5. Peanut Butter Brookie

Trader Joe's Peanut Butter Brookie is, as it says on the package, half a fudgy and deeply chocolatey brownie and half a peanut butter cookie. The former is the base layer, which at first mention seems counterintuitive since wouldn't the cookie part be sturdier than a slightly underbaked brownie? But the cookie on top is equally soft and moist, though it tasted more like a peanut butter blondie than a traditional crunchy, sandy, cross-hatched peanut butter cookie that your mother would have made you for an after-school snack. This means that the resulting dessert is very thick and dense, with a little going a long way. 

We loved it straight from the box, but also slightly warmed up so that the chocolate chips in the brownie layer could become pockets of molten cocoa. Note: These are salty little bites. We were shocked at how Trader Joe's didn't shy away from that savory element, and it's what made us keep coming back for more despite the richness. If you prefer straight-up sweet, you might find the salt too heavy-handed, but you'll hear no complaints from us.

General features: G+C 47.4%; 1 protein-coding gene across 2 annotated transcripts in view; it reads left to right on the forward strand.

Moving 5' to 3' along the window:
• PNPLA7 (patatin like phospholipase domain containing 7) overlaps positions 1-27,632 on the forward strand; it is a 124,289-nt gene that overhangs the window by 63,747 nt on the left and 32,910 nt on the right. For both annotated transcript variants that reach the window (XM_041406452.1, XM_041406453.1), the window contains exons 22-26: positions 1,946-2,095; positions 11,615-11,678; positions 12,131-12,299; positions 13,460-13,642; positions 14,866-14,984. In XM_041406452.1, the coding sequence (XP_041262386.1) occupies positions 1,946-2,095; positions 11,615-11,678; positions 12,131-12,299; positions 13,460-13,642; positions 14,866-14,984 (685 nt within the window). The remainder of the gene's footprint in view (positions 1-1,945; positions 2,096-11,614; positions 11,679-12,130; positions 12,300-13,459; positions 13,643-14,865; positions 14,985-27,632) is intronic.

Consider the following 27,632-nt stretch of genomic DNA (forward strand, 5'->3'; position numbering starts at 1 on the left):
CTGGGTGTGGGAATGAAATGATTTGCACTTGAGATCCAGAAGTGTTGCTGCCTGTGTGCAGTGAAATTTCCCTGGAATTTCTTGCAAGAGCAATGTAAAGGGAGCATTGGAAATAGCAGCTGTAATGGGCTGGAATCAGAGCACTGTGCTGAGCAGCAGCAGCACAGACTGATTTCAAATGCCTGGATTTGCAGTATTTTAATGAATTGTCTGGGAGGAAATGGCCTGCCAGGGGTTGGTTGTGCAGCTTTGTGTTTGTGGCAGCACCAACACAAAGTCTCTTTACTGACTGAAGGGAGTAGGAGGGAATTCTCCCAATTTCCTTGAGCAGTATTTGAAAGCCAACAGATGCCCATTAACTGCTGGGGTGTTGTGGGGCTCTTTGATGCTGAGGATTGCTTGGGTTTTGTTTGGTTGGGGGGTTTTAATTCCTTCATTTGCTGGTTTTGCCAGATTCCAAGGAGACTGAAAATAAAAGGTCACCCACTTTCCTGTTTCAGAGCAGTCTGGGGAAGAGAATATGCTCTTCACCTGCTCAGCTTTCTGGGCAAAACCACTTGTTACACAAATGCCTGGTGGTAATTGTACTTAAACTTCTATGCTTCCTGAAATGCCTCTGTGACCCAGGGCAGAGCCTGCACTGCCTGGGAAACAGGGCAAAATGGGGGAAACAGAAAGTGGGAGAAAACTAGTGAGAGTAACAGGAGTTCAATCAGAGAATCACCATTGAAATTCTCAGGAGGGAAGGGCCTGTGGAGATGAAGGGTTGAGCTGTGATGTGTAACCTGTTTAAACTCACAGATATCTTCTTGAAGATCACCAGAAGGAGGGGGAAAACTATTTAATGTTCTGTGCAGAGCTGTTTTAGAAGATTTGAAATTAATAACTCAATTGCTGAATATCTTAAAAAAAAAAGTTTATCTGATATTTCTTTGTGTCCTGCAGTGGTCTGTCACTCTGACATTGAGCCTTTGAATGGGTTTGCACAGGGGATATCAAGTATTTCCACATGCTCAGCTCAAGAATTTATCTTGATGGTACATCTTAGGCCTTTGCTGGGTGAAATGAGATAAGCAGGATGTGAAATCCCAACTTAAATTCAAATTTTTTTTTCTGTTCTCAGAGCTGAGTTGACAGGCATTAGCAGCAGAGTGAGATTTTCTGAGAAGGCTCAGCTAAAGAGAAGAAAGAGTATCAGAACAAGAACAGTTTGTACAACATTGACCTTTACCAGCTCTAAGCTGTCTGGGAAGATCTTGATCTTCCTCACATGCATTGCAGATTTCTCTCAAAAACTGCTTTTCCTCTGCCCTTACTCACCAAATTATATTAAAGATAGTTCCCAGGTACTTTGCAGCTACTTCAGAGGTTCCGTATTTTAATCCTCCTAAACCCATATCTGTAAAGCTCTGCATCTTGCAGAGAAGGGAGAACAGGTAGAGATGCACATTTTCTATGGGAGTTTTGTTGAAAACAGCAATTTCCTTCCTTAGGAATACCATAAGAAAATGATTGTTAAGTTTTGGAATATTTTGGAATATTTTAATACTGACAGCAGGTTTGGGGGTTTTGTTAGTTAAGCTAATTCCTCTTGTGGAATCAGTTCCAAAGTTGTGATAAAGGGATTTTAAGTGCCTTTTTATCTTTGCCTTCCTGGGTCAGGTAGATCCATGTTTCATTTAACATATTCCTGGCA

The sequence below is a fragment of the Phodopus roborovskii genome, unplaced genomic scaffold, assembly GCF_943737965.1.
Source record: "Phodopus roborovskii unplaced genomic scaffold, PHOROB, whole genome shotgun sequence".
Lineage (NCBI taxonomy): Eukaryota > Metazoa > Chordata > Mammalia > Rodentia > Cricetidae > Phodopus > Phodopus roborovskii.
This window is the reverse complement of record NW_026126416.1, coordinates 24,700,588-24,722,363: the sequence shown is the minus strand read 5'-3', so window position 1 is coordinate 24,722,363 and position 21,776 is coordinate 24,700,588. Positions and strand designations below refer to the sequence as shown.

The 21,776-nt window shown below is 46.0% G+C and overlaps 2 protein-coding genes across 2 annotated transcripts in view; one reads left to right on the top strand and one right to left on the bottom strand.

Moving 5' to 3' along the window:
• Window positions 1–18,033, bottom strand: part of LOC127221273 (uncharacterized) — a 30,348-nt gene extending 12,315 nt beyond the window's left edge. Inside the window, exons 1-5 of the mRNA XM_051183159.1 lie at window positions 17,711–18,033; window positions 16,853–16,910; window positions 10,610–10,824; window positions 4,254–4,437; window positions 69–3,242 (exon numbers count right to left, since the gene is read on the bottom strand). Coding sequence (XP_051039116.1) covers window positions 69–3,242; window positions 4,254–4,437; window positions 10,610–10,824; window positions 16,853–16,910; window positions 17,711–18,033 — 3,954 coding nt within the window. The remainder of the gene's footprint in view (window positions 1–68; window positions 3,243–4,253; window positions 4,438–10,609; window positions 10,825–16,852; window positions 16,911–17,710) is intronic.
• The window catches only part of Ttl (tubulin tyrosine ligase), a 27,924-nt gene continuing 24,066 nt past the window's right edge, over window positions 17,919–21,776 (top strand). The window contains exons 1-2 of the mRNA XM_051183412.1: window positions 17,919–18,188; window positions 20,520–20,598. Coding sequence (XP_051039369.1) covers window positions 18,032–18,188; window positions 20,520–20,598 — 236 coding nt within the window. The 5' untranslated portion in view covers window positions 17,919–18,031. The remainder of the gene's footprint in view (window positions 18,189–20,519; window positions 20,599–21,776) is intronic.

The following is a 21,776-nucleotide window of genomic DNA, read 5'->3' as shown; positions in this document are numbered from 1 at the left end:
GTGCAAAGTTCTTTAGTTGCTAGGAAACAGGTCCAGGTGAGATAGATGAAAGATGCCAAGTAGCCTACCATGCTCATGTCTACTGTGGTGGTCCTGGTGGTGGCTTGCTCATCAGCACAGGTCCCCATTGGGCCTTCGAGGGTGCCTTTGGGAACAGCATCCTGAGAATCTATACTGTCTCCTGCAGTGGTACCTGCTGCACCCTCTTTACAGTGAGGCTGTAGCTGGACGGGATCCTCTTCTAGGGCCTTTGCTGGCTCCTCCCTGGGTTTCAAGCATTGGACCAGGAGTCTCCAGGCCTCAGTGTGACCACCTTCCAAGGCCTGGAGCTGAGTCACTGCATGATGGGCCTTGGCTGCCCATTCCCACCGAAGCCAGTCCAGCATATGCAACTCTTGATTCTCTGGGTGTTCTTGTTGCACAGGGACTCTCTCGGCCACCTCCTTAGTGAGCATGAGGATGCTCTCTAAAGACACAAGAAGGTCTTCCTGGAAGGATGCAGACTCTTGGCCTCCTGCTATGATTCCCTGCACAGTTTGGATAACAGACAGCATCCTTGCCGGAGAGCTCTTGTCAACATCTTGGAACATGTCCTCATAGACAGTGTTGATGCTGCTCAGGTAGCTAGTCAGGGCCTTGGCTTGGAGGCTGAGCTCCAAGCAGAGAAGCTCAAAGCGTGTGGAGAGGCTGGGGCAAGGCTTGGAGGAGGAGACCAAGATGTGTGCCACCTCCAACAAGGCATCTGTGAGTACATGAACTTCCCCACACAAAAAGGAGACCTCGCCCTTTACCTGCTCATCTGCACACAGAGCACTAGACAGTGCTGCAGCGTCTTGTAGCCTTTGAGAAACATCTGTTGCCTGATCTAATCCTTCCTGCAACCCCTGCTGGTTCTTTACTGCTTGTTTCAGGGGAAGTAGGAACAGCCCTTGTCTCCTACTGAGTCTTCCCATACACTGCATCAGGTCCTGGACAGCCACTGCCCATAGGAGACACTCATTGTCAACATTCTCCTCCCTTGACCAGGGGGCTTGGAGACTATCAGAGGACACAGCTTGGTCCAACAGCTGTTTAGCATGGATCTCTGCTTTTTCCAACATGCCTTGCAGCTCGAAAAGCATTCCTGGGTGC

4. Kringle

The Danish Kringles from Trader Joe's are renowned among fans. These massive rings of pastry surround a seasonal filling — potentially pumpkin in the fall or almond during the holidays — and run at a steep price of $9.99. For a store so full of affordable products, you might feel somewhat affronted and decide to try a different baked good. But before you scroll to something below $5, let us restate just how massive this pastry is. If you unveil it at a get-together, you will get some appreciative "oohs" and "ahhs", plus it can easily feed a dozen brunch-goers if you cut your pieces judiciously. Everyone getting their own slice of authentic Danish pastry for under a dollar? Now that sounds more like it.